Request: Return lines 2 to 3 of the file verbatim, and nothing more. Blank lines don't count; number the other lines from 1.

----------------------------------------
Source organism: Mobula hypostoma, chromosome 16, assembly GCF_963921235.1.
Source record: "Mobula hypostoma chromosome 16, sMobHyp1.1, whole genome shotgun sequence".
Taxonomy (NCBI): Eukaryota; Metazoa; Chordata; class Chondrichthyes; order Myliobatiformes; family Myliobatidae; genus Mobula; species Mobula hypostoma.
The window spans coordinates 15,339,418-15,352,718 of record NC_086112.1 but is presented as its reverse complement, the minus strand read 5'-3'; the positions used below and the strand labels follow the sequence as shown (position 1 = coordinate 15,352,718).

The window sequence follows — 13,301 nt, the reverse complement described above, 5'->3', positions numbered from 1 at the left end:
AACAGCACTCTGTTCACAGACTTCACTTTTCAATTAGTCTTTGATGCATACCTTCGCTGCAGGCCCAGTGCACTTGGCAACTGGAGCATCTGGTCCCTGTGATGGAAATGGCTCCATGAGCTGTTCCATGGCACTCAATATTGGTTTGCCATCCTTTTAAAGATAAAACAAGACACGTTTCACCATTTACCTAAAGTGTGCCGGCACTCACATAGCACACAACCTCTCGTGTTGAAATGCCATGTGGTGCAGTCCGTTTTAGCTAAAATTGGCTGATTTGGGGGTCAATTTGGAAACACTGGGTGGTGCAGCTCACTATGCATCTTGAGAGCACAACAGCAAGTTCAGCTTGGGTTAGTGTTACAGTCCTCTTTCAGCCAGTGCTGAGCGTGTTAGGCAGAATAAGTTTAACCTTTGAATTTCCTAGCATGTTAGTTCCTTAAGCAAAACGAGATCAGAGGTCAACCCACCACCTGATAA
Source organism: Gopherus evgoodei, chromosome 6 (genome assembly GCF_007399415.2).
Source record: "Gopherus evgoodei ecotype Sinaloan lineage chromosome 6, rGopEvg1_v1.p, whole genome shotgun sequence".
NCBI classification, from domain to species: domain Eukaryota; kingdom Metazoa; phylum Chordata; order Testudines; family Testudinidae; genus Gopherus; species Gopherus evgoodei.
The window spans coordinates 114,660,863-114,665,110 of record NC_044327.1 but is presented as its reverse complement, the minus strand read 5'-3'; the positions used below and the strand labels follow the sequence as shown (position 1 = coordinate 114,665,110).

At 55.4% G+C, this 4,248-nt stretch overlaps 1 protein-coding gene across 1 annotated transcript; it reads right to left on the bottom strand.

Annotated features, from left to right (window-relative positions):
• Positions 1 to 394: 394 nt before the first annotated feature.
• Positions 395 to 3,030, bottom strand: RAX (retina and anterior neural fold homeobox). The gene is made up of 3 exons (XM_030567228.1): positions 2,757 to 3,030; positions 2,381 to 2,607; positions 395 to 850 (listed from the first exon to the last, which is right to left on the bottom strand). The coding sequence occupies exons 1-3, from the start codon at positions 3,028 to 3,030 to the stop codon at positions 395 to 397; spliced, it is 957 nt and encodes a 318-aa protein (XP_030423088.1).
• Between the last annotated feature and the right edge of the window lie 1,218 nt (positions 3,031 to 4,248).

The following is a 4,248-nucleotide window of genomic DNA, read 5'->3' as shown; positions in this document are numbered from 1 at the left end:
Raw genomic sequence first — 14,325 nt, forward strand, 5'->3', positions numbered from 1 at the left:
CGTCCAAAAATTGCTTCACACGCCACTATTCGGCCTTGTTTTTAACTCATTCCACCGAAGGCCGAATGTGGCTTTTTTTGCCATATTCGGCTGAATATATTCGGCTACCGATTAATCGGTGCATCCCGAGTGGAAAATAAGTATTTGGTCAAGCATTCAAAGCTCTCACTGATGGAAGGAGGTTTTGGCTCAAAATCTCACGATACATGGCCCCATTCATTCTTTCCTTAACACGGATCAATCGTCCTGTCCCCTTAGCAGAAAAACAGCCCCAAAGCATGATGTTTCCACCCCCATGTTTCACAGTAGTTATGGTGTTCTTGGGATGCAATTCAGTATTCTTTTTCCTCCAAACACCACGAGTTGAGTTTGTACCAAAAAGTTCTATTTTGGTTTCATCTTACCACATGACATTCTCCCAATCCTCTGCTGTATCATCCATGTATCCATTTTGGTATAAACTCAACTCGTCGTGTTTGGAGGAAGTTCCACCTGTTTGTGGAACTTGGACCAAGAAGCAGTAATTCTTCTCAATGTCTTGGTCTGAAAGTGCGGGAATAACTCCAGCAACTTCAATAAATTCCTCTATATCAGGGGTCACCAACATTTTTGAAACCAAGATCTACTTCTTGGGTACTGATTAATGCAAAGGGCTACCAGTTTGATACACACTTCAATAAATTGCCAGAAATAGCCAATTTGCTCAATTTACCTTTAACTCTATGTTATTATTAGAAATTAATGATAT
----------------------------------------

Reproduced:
Source record: "Mobula hypostoma chromosome 16, sMobHyp1.1, whole genome shotgun sequence".
Taxonomy (NCBI): Eukaryota; Metazoa; Chordata; class Chondrichthyes; order Myliobatiformes; family Myliobatidae; genus Mobula; species Mobula hypostoma.